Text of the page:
North Face’s outdoor branding strategy was initially characterised by the use of magnificent images of mountaintops, which were meant to remind customers about the company’s heritage – hiking. However, over time, this branding strategy has shifted slightly to be people-focused because the current messaging content now focuses on highlighting people’s journeys and experiences in outdoor sports (Lampert, 2020). Its partners, who not only support the company’s adventure-focus but also its non-profit activities, have equally adopted this communication strategy. For example, in 2011, North Face signed an eight-year deal with the American Freeskiing team to finance non-profit initiatives in underprivileged communities (Lampert, 2020). Similarly, in 2012, it sent a team to climb Mount Everest to increase awareness about this cause. Overall, since 2010, the North Face Company has supported more than 350 grassroots organisations serving more than 100,000 people (Lampert, 2020). In this regard, it has promoted environmental sustainability, which aligns with its outdoor branding strategy.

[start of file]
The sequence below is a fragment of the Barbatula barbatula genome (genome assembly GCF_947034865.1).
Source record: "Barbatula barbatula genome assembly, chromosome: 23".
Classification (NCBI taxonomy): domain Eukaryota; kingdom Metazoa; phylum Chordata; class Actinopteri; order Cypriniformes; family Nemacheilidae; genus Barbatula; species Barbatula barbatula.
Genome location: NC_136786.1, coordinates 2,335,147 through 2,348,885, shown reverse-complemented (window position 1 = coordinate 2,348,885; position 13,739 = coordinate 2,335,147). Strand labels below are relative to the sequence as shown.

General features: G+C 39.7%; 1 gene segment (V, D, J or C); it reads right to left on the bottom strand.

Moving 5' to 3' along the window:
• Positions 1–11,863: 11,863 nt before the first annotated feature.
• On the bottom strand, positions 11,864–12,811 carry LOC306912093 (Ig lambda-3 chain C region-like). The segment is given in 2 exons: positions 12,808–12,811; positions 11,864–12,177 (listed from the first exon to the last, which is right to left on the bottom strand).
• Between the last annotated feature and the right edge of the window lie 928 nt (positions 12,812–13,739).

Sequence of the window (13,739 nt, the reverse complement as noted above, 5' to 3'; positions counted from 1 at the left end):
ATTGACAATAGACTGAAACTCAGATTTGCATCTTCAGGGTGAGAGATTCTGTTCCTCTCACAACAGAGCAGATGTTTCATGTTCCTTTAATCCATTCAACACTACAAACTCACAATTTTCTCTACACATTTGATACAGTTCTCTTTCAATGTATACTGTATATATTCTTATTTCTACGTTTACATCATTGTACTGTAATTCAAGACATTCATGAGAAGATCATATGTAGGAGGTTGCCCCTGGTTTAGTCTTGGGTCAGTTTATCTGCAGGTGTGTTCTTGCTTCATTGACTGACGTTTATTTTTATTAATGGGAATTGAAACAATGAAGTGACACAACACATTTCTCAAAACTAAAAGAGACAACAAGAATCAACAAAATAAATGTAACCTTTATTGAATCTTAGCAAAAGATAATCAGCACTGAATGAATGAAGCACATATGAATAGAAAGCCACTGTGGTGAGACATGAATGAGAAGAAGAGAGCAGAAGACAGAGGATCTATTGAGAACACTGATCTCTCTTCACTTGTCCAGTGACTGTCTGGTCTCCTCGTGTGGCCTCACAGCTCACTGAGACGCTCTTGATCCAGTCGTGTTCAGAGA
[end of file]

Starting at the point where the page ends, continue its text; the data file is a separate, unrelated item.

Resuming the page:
Communication Strategy

North Face’s communication strategy has been focused on targeting fans of the outdoors. This marketing plan has been deployed through its public relations and social media strategies, which have been directed at developing strategic partnerships with friendly bloggers and social media influencers who are versant with the outdoor sports industry (Biron, 2019). Therefore, there has been minimal social media engagement between the company and audiences that are outside the confines of the sporting world. Consequently, the company’s public relations strategy has been focused on generating content for the horizontal media.